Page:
The new National Education Policy which was approved in the cabinet on 29th July 2020, and announced by the Ministry of Education on the 31st, has been welcomed by students, parents, educators and others related to the field. Since being initiated in 1986, this policy has seen only minor changes in 1992 and therefore, changing it to create better opportunities for students across all the grades and from varied backgrounds is a pioneering initiative.
The major goal of this new policy is to accomplish 100 per cent Gross Enrolment Ratio (GER) in school education by 2030 with universal access to education. Another feature is to dissuade rote learning that is prevalent amongst students and imbibe an interest-based process that helps them excel in a subject of their choice. According to the new National Education Policy, the 10+2 model of education becomes redundant and in its place, the 5+3+3+4 structure has been proposed. Let us discuss this in detail and how it is going to change the learning process as a whole:
What is the 5+3+3+4 structure?
The 5+3+3+4 curricular and pedagogical structure of the new education policy 2020 is a novel way to inculcate a holistic approach to learning. According to this, the whole learning process has been divided into 4 parts, based on the age of the students.
The first part is from ages 3 to 8. It is known as the Foundational stage. According to the latest policy, this is the age when children have the capability to grasp the most of what is being offered to them in terms of learning. A child’s cumulative brain development is maximum at this time and needs to be put to the best use. So, early childhood care and education have to be made accessible to everyone. To facilitate this, the first 5 years have been further divided into three years of pre-primary school and 2 years of classes one and two. The first three years are to be spent in Anganwadis and the next two, in pre-school education.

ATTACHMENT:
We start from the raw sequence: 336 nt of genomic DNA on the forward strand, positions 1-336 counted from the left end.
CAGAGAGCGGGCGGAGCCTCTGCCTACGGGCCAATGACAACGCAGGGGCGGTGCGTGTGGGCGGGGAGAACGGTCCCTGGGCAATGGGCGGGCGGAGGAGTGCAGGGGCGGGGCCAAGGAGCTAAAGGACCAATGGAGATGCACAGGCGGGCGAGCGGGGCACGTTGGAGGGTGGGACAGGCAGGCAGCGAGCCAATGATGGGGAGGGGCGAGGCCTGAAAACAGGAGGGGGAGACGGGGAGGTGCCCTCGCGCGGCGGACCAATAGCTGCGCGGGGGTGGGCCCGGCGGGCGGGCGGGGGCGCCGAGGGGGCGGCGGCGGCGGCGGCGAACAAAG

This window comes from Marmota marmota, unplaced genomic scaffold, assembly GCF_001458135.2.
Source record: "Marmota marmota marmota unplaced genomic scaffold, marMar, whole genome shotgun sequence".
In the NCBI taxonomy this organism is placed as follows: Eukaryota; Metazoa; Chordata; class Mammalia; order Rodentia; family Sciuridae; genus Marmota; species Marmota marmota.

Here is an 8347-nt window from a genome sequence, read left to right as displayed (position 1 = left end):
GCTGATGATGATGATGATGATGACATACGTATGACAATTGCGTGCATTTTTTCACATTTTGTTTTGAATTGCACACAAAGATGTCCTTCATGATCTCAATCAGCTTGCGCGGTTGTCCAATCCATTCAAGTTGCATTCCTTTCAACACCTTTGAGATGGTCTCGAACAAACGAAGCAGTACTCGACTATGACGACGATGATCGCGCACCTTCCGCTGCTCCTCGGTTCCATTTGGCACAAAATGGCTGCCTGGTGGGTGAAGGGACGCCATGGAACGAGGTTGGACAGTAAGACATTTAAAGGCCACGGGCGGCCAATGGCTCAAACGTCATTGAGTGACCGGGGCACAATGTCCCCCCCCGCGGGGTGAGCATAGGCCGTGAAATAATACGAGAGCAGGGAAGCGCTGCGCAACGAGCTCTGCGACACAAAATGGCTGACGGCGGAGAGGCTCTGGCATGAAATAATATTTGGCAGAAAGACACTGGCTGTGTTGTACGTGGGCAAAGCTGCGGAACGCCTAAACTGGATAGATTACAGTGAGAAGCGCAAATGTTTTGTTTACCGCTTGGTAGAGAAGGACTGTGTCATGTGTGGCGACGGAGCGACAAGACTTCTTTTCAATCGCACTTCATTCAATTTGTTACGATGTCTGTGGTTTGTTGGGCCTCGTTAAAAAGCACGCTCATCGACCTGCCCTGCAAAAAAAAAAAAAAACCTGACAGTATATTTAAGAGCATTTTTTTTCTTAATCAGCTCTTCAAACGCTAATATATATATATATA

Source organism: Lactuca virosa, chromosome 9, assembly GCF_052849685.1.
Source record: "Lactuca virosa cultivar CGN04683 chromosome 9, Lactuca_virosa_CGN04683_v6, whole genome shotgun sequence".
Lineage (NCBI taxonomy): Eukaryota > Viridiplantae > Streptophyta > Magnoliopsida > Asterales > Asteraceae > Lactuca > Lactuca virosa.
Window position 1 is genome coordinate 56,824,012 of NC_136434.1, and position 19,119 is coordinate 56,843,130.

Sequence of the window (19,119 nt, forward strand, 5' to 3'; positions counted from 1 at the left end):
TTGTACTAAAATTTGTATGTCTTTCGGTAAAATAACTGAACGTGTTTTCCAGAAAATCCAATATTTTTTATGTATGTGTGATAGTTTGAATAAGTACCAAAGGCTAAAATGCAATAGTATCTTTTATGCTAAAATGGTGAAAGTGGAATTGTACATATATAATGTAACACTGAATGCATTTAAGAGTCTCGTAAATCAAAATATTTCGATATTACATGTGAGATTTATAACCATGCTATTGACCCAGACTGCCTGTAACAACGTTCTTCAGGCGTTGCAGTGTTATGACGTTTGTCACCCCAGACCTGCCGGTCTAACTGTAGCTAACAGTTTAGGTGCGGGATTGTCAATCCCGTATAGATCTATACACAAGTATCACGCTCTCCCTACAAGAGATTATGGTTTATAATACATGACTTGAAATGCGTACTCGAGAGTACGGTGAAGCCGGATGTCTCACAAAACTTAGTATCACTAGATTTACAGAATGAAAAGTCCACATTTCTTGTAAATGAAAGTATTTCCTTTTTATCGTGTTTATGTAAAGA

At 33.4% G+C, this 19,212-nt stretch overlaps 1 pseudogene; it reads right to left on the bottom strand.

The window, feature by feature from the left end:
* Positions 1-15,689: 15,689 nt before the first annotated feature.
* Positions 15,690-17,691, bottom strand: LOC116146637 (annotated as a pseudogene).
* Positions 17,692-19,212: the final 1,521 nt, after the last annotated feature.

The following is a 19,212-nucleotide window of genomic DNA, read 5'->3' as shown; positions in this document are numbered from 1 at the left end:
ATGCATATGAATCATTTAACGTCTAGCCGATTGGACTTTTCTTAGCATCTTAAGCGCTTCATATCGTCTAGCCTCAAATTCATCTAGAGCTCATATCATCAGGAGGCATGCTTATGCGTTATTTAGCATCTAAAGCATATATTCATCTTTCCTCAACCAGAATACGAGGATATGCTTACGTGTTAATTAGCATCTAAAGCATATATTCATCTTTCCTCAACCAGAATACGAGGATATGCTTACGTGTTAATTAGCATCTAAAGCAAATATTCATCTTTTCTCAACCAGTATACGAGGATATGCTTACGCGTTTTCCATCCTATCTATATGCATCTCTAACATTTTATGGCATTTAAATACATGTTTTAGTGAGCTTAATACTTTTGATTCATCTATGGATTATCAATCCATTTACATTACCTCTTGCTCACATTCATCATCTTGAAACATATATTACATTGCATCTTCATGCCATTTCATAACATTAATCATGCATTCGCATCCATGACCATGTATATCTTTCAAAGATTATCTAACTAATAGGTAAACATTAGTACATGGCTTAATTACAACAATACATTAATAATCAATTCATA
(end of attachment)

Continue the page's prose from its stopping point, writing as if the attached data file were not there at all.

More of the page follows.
The framework for this period is to be developed by the NCERT (National Council of Educational Research and Training), with importance on activity and discovery-based learning, languages, numbers, alphabets, logical thinking, etc. Focus on behaviour, hygiene, ethics and teamwork are also being introduced at this stage.
- The second period is for children between the ages of 8 and 11 and has been named as the Preparatory stage. In this stage of classes 3, 4 and 5, introduction to textbooks, interactive learning and subjects that build their reading, writing, speaking, physical education, art, languages, science, and mathematics skills will be highlighted.
- The third stage, called the Middle stage is between ages 11 and 14 and the students will progress to classes 6, 7 and 8. Here, the students will be introduced to varied subjects such as sciences, mathematics, arts, social sciences, and humanities in classes 3, 4 and 5. The new National Education Policy embarks on a discussion-based learning process in this phase.